Energy Efficiency Tips

Energy efficiency tip of the month, courtesy of the National Rural Electric Cooperative Association. 

January 2014: Sleek new flat-panel TVs can consume almost as much electricity as a refrigerator. Remember to change your TV’s default settings to a power-saver mode. Turn down the LCD backlight to save energy without sacrificing picture quality. Source: Cooperative Research Network

February 2014: Your heat pump can use 10-25% more energy if it’s not properly maintained. This includes regularly checking and replacing the air filter when it’s dirty. Keep brush and plants tidy around an outdoor unit, and dust the indoor return registers. Source: U.S. Department of Energy

March 2014: Appliances account for about 13% of your home’s energy use. If an appliance has energy-saving settings, use them! If an appliance is getting old, consider replacing it with a new, energy-efficient model. Use smart power strips for smaller appliances and electronics that continue to draw power even when turned off. Source: U.S. Department of Energy

April 2014: Check your HVAC system’s air filter monthly. If it looks dirty, change it. A dirty filter makes your system work harder. Source: U.S. Department of Energy

May 2014: Properly installed shades can be an effective way to improve your windows’ energy efficiency. Lower your window shades during the summer. In the winter, raise shades during the day and lower them on south-facing windows at night. Source: U.S. Department of Energy

June 2014: Owning a swimming pool doesn’t have to be a drain on your electric bill. Covering the pool will go a long way to reducing evaporation, which will cut back on refilling and reheating. You may also want to consider investing in a high-efficiency or multi-speed pool pump when it’s time for a replacement. Source: NRECA’s Cooperative Research Network

July 2014: Lighting accounts for about 13% of the average household’s electric bill. You can cut your lighting costs by choosing lightbulbs with increased output and longevity. Combining lights with automatic sensors can cut costs further. Source: NRECA’s Cooperative Research Network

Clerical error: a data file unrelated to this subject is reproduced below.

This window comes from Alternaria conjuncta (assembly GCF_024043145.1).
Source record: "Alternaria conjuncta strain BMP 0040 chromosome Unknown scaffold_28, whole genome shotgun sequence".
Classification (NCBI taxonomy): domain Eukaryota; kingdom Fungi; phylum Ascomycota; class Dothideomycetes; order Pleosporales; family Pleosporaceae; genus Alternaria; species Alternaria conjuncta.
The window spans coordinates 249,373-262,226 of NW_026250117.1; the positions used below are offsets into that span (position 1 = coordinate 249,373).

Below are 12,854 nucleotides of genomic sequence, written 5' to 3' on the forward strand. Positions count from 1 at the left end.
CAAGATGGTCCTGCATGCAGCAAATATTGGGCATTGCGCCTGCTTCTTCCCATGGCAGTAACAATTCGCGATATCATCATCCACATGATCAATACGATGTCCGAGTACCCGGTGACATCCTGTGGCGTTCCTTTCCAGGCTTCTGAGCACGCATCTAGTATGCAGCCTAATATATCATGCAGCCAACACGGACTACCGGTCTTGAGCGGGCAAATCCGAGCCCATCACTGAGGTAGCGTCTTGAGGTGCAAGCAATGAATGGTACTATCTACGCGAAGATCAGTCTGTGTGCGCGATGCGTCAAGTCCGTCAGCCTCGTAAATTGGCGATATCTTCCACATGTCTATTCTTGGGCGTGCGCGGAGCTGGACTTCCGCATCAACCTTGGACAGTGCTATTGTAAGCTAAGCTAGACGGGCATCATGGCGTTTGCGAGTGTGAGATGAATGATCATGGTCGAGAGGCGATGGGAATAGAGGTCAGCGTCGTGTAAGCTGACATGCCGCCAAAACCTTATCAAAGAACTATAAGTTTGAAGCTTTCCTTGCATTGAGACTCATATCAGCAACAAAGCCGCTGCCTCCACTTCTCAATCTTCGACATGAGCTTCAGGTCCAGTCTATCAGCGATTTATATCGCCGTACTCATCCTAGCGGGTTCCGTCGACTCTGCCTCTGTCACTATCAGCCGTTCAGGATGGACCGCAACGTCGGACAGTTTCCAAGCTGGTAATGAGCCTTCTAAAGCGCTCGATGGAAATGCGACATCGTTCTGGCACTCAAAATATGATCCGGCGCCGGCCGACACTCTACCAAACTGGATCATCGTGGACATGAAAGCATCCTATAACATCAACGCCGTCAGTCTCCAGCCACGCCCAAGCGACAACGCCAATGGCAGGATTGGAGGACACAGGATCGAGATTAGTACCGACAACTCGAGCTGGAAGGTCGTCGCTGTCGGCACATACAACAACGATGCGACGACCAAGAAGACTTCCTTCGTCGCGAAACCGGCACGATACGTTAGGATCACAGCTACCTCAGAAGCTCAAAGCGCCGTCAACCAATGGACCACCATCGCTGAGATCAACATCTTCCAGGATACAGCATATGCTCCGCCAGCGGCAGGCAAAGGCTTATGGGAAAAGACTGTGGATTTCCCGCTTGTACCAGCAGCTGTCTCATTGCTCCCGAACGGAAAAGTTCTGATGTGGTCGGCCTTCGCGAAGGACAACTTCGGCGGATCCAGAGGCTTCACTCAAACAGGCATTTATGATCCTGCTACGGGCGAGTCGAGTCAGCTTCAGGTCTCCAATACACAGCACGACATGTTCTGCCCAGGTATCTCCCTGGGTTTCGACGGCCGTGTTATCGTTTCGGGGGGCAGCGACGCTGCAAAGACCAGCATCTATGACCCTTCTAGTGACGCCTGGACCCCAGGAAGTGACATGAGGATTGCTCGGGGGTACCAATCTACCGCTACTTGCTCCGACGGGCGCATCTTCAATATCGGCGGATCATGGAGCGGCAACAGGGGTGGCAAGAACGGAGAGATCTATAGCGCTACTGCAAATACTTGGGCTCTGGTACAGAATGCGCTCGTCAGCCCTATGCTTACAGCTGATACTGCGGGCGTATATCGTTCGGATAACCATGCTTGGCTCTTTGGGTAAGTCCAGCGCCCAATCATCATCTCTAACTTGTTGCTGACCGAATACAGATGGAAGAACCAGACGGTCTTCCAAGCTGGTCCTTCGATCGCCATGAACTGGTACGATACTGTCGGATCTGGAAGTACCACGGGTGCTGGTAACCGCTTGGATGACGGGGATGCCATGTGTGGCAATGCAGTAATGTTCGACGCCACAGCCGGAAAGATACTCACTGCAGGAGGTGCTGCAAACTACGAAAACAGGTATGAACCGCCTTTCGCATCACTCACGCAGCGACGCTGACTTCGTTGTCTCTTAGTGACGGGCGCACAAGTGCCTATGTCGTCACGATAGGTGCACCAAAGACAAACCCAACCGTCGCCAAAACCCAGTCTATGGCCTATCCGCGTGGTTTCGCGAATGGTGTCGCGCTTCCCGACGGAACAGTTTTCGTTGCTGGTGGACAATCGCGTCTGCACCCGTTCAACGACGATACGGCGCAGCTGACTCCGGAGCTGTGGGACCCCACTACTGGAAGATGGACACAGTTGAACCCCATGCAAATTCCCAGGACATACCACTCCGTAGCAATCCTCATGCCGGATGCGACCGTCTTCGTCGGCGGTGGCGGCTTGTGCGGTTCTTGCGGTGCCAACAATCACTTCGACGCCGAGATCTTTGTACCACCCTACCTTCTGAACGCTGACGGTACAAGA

August 2014: When shopping for a new appliance, consider its lifetime operation costs as well as the up-front purchase price. Check the Energy Guide label for the appliance’s estimated yearly operating cost, and look for ENERGY STAR units, which usually exceed minimum federal standards for efficiency and quality. Source: U.S. Department of Energy

September 2014: Like homes and other businesses, farms of all types can lower their electricity bills by turning off, or reducing use of, lights and small equipment in outbuildings. Timers and sensors can help, too. Regular cleaning, maintenance, and seasonal tune-ups help keep larger equipment running at top efficiency.

October 2014: Two degrees can make a big difference on your electric bill. Setting your thermostat two degrees (Fahrenheit) higher in summer and lower in the winter results in major energy savings. Investing in a programmable thermostat can save even more. Source: Touchstone Energy® Cooperatives

November 2014: Your kitchen can yield big energy savings. Check the refrigerator door seal for a tight fit. Run only full dishwasher loads, and use the microwave rather than oven to reheat food and make small meals. Finally, unplug small appliances when not in use—many draw power even when turned off. Source: Touchstone Energy® Cooperatives

December 2014: Did you know a computer can draw as much electricity as a new refrigerator? Turn the computer off or switch it into energy-saving mode when it's not in use. Also, cell phone and MP3 player chargers as well as plasma TVs and entertainment centers pull power even when they’re off. Unplug these and other appliances to save on your electric bill. Source: Touchstone Energy® Cooperatives